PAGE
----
Published: 19 October 2017

Government hasn’t stuck to its agenda for major projects, says Ruth Forrest

THE TasWater takeover Bill which will soon be discussed in the Legislative Council contains provisions requiring the new corporation to formulate a 10-year infrastructure plan to be agreed with the Government, which must be reflected in the corporate plan and budgets.

If only the Government would run its own affairs like this. When it comes to sticking to infrastructure plans this Government has been woeful.

Mind you the last lot were just as bad.In its first year (2014-15) the government underspending on infrastructure compared to what was budgeted was $123 million. The next year the figure was $58 million. In the most recently completed year of 2016-17 the amount was $105 million. That’s a total of $286 million in three years.

That’s $286 million the current Government said it intended to spend on infrastructure but didn’t. It’s a bit much to berate others for failure when one’s own omissions are worse. Without the belated spend on the Royal Hobart Hospital rebuild, we barely spent more than depreciation. That means the old stuff is wearing out faster than it is being replaced, no different to the alleged errant practices of TasWater.

If there is one area where there should be a lot of common ground, it is infrastructure. The planning for it, delivering or building it, maintaining it, renewing it and funding it. This infrastructure covers our key assets in the state and the vast majority of the intergenerational infrastructure that will benefit our children, grandchildren and great-grandchildren. Take all the water and irrigation infrastructure spending over the last eight years. How was it able to be achieved without too much political rancour?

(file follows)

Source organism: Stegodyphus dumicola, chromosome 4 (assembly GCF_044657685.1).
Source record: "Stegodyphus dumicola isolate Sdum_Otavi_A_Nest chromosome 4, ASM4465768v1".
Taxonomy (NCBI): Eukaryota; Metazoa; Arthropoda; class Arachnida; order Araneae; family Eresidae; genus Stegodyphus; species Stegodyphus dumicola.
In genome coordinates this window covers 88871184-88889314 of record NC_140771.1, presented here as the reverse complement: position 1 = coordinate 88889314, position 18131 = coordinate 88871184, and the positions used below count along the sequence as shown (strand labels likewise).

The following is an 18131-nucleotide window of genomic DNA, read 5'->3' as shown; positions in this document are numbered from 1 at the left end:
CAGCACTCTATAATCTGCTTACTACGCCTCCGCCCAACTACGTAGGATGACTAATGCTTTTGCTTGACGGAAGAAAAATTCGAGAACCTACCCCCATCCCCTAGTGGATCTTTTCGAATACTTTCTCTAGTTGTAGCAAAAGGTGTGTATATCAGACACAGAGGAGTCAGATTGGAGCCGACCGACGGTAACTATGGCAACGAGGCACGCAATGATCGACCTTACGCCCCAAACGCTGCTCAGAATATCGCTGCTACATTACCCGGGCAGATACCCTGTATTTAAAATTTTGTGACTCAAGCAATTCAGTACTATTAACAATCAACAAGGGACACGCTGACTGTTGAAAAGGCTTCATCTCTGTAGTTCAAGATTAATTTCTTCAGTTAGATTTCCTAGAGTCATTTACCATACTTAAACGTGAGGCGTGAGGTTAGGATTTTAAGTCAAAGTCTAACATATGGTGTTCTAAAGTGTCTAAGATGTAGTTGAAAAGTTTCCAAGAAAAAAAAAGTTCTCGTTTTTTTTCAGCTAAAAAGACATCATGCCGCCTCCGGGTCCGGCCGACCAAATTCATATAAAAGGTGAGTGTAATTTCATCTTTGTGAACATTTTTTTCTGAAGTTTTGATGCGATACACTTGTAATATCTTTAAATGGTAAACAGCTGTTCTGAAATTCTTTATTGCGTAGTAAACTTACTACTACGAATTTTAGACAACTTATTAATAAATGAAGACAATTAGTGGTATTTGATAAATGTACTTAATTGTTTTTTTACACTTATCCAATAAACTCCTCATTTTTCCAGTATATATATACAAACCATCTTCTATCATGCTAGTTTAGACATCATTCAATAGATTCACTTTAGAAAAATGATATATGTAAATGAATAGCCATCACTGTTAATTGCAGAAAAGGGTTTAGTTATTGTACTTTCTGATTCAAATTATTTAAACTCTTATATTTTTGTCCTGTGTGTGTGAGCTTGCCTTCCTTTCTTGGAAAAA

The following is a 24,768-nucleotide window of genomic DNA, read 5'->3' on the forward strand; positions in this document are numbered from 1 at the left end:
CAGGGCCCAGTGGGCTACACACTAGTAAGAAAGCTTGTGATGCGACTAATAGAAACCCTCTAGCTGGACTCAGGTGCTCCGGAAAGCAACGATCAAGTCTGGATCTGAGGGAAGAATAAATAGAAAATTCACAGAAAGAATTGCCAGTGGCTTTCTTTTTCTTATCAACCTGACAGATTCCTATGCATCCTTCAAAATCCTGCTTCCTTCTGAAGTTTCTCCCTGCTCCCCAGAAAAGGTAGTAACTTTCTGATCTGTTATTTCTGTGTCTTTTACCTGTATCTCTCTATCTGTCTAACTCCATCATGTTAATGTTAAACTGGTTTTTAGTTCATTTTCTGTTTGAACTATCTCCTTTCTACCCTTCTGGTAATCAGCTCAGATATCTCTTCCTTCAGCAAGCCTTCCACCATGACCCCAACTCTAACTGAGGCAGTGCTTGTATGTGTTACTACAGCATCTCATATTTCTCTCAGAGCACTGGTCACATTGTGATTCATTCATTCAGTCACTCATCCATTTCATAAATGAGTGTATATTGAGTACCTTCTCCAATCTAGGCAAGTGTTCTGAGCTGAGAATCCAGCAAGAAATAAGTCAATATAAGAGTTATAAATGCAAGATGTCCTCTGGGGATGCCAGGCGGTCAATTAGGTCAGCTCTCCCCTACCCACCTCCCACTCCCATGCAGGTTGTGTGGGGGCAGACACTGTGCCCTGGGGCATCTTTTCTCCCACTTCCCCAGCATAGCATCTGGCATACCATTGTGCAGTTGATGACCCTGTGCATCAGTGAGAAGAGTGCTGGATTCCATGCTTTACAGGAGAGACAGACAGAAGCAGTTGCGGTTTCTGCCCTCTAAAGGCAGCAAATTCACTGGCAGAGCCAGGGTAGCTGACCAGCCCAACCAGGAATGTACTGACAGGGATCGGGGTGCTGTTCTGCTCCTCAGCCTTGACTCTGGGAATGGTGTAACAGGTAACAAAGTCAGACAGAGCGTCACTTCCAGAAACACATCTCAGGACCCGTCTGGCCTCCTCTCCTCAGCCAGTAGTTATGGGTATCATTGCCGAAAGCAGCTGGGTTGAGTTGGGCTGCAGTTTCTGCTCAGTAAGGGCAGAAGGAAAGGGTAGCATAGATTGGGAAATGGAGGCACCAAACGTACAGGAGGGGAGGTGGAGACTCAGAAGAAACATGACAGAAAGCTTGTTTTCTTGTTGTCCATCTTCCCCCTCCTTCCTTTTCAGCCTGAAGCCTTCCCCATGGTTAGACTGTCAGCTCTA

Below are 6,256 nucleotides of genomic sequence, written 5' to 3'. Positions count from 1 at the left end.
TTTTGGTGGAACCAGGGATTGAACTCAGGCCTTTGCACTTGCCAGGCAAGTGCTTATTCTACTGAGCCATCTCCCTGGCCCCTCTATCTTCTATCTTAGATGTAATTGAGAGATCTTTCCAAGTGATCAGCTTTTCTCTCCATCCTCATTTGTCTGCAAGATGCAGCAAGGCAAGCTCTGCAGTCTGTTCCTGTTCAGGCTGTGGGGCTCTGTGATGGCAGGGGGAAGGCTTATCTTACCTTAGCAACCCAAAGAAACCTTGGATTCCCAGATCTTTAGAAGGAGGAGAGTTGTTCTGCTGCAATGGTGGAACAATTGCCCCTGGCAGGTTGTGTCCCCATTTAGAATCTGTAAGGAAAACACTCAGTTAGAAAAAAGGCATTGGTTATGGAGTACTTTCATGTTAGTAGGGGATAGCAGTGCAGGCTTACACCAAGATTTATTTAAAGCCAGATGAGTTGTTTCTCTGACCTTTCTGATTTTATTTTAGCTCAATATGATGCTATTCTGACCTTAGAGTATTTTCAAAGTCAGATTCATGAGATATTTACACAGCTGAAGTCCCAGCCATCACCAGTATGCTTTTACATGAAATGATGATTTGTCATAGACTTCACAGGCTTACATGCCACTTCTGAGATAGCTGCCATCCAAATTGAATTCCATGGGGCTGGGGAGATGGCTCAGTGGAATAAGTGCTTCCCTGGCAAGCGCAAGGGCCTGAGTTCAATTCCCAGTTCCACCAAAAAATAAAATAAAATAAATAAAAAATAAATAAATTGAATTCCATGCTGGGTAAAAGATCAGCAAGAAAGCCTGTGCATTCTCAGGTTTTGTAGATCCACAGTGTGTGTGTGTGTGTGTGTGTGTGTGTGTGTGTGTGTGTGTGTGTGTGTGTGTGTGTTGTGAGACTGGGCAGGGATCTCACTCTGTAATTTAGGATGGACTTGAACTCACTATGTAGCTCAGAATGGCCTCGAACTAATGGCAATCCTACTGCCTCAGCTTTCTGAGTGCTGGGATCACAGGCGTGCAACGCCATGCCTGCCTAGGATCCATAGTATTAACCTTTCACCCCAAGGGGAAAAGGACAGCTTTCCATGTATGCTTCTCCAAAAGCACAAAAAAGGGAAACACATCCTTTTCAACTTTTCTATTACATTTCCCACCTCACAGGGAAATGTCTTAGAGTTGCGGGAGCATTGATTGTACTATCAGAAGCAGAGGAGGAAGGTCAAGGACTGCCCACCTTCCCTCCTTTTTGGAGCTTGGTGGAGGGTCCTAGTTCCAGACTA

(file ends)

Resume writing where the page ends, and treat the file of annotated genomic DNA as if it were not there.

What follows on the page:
Why can’t we build a hospital we need and everyone wants without all the political argy bargy? Why can’t we build all infrastructure we need and everyone wants without debilitating arguments and party politics and often the highly visible pork-barrelling that occurs leading up to elections? A long-term strategy that is agreed by all parties provides certainty for all Tasmanians and those who might invest in our state.

Whatever the government may spend on infrastructure, as much again is spent by government businesses, and spending by local councils adds up to quite a large sum. The reality is we have a few department and government businesses and 29 councils all making infrastructure decisions, seemingly independent of each other in the absence of a clear vision and plan of our future needs. For heaven’s sake, we are a state of 515,000 people.

Is more ministerial direction what’s required as mooted by the TasWater takeover Bill or should we be freeing infrastructure spending from politicians and the dictates of election cycles?

There is no doubt in the minds of anyone who has had a serious look at infrastructure spending — for instance, the Productivity Commission — that when political pressure influences decisions, the results are suboptimal.